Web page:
Injuries and Larry Fitzgerald kept getting in the way for Stephen Williams in Arizona. But 6-foot-5 receiver, undrafted out of college, is suddenly and exactly what Pete Carroll wants.
Best buy from the Seahawks’ off-season shopping on the blue-light-special table appears to be Stephen Williams, a 6-foot-5 receiver who dwelled in the shadow of all-pro Larry Fitzgerald in Arizona for three seasons. After his two splendid catches in the Thursday night exhibition-opening win in San Diego, Williams dazzled and puzzled Pete Carroll.
“Matter of fact, I sat him down after the game and just asked him about it,” said the Seahawks coach after practice Sunday. “I was just curious and asked him, ‘What happened (in Arizona)?’ He looks like such a legit player and can be a factor.”
Williams, an undrafted free agent from Houston who played college ball at small-time Toledo, had 10 games in 2010 for the Cardinals, two in 2011 and sat out 2012 when he tore his Achilles tendon “right off the bone,” he said. He has 11 NFL catches for 101 yards.
He’s barely more experience than a rookie, yet he’s 27. But he is the prototype wideout that Carroll always seeks but does not have on his roster.
“I’ve always liked 6-5 guys,” Carroll said. “It’s worked out quite well in the past. We got kind of a role for guys that are like that. He’s the only guy.”
Williams pulled down a 41-yard pass from Tarvaris Jackson to set up a score, then caught another well-thrown ball from Jackson, a 42-yarder for a touchdown, replicating the kind of productivity that has caught the eyes of everyone watching training camp.
His Cardinals teammates were just as impressed. Safety Kerry Rhodes told the Arizona Republic, “I have no idea how this kid didn’t get drafted, but he’s a beast. Whether he’s going up against the third team, the second team or the first team, he’s a beast.”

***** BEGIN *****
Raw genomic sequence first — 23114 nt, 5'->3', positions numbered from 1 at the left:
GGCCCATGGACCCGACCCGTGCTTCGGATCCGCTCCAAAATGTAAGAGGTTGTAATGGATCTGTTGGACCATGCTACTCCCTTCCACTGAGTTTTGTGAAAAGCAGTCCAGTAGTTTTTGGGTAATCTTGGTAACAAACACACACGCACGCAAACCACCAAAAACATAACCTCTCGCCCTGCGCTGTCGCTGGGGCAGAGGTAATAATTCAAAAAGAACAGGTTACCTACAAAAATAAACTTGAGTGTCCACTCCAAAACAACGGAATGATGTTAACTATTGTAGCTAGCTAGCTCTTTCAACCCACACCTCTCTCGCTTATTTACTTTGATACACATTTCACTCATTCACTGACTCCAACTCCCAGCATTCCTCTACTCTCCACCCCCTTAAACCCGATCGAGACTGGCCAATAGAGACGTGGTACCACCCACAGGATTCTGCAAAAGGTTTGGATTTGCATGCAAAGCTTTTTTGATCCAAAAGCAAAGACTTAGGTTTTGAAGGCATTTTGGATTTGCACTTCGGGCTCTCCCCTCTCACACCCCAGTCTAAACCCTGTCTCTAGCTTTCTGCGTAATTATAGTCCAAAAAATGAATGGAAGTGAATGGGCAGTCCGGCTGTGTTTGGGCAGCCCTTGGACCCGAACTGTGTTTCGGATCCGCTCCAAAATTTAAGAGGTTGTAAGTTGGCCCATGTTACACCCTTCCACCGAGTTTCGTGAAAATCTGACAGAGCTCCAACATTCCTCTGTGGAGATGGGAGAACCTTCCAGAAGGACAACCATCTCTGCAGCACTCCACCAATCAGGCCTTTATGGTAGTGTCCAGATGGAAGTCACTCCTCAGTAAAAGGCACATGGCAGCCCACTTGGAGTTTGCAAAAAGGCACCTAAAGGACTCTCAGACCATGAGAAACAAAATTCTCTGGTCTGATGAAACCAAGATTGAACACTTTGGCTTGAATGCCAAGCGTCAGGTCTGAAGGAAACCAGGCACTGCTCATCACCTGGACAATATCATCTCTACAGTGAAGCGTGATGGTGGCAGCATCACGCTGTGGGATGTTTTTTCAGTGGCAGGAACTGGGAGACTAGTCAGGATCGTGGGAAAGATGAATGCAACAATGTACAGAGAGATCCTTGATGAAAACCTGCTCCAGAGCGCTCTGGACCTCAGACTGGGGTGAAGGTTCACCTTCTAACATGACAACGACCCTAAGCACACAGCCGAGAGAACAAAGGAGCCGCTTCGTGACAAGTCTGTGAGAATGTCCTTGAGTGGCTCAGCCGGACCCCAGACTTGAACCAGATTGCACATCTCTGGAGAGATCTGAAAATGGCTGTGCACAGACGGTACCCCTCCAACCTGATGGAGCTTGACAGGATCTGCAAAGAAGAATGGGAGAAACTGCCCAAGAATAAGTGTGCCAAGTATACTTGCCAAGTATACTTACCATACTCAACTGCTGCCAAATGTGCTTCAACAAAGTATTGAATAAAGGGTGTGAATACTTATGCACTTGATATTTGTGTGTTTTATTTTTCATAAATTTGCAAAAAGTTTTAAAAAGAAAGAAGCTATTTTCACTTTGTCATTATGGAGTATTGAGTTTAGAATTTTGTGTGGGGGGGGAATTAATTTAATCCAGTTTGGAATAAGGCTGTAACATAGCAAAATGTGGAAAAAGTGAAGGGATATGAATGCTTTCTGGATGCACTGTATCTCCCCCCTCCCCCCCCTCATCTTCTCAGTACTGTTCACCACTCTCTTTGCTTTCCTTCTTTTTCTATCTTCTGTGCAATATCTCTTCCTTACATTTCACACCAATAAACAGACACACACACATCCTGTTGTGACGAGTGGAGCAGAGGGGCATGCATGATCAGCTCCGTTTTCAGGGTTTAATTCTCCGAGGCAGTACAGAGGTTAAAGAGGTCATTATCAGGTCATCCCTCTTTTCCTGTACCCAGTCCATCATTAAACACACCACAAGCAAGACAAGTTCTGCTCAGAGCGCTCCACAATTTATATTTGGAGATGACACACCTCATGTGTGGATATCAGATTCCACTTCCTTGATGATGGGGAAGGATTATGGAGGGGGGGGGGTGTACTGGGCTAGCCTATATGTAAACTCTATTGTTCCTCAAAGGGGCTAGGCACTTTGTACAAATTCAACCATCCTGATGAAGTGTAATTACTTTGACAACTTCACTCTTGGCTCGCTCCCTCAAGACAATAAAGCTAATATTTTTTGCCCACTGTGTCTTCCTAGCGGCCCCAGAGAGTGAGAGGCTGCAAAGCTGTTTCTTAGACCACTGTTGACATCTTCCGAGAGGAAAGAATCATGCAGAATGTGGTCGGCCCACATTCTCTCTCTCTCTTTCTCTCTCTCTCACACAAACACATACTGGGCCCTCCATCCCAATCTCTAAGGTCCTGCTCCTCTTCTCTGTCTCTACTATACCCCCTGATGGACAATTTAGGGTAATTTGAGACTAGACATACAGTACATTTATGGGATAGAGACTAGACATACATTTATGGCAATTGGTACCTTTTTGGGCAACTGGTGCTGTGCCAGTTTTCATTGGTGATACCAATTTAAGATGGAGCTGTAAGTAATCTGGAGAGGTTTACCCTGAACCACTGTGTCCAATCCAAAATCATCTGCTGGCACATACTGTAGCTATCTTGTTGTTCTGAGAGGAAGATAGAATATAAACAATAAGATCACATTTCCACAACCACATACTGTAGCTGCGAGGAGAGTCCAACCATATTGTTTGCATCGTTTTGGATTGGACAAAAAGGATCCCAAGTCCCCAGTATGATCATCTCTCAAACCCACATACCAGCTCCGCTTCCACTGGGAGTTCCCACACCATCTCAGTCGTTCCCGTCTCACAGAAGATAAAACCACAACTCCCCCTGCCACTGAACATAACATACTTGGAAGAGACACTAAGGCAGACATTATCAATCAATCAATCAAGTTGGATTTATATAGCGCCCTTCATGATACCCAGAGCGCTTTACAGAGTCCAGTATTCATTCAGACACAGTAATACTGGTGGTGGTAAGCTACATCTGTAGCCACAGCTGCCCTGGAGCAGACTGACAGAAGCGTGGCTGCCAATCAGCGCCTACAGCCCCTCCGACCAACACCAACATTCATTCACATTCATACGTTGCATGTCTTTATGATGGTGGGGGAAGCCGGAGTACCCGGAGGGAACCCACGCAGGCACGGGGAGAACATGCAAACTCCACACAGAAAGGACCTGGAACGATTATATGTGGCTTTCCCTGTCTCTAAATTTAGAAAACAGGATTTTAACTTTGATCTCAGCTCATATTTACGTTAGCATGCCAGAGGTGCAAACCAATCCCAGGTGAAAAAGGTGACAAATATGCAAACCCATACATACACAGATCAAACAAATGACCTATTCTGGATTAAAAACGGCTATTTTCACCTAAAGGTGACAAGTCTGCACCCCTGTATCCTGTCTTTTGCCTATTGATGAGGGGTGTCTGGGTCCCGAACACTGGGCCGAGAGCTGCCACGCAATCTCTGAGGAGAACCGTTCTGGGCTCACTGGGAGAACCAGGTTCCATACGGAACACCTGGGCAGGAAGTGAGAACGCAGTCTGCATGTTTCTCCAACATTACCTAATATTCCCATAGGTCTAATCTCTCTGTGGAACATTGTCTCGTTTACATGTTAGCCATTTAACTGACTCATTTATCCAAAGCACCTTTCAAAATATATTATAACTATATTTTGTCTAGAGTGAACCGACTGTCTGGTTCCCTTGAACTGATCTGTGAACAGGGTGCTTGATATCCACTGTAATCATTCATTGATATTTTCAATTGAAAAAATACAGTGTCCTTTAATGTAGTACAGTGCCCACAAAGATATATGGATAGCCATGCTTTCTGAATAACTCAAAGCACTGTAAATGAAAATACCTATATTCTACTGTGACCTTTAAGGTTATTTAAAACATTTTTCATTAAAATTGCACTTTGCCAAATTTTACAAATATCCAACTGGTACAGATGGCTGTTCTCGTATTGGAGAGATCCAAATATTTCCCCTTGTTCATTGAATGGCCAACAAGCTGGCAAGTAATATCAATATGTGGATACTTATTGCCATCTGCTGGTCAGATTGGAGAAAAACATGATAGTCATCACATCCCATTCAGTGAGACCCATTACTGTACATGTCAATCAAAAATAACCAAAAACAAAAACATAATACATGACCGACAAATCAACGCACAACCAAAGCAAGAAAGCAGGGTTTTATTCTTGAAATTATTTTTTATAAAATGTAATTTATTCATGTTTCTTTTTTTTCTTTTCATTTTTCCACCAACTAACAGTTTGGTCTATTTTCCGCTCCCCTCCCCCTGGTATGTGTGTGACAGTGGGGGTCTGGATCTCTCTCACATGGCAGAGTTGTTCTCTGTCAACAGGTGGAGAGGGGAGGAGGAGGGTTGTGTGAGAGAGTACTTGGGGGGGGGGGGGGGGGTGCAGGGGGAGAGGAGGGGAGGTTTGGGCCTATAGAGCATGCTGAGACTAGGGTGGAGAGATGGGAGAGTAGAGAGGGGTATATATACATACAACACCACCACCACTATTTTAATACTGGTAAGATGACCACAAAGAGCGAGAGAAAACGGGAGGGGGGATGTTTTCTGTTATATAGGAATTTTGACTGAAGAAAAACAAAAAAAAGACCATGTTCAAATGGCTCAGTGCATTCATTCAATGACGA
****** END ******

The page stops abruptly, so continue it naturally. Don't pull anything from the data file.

The catches Thursday came against the Chargers’ backups, but showed an ability to fight free of coverage while maintaining concentration. Add that to his height and a 38-inch vertical leap, and suddenly the issue of depth at the wide-receiver position, viewed ominously after the hip surgery of newcomer Percy Harvin, is on fade.
“It’s kind of exciting that he did it (in practice) and he did it in the game, so we’ll see in the next couple of weeks,” Carroll said. “We hope that he can continue to create for us. He’s having a great camp. I’m really excited for him.”
The Seahawks signed Williams in January to a two-year, free-agent deal worth $1.2 million, a transaction that flew under the radar because of his tepid NFL history.
“Just injuries,” he said after practice Sunday, explaining his low profile. “Here, there are more opportunities for me to compete. The last three years I was playing behind Larry Fitzgerald, one of the greatest receivers ever, so I can do nothing but learn from him. When I came to another team, I had another opportunity to show my skill set. I’m trying to take advantage of it.”
Seahawks GM John Schneider spotted Williams in college, but the 2010 draft came and went with no NFL team interested until Arizona added him as a free agent. When he was cut, Williams knew where he wanted to land.
“I remembered John from college, so when I got the opportunity to be on the market, I told my agent to make this happen,” Williams told Yahoo! Sports early in camp. “It seems like a great opportunity with a young team, and a great quarterback on the uprise. I want to be a part of it.
“I always thought I was going to be here anyway. Being here now, and how Pete Carroll is running things – it’s a new beginning for me.”
Williams offered up an endorsement of Carroll that should reverberate among players around the NFL.
“There are no politics over here on this team,” he said. “If you come here and you work hard, you’ll get a job.”
Behind Sidney Rice, Golden Tate, Doug Baldwin and probably Jermaine Kearse, the fifth receiver is almost always obligated for special teams duty, typically kick coverage. Williams has little experience and needs work.
“It does affect him,” Carroll said. “Some of the other (receiver candidates) are really good on special teams, and he has to catch up to them there.”
Special teams work would be nice add for Williams, but Carroll’s success in college and the pros with big receivers who can outleap defenders is a virtually irresistible asset, particularly since no one else in camp does what he can do.
“We’ll be feeding him the ball — he’s going to get a lot of action in the next three games and see where he fits,” Carroll said. “But his uniqueness catches my eye. I’m always looking for something that adds to the whole group. I’m really thinking positively about him having a chance to factor in for us.”
If Williams makes it, he will add another log on the Seahawks’ personnel fire of perceived disrespect from being overlooked (Baldwin, Richard Sherman, Brandon Browner and, oh yeah, Russell Wilson, among others). There’s so much I’ll-show-you in Renton, the nickname might have to be modified to the Seethe-hawks.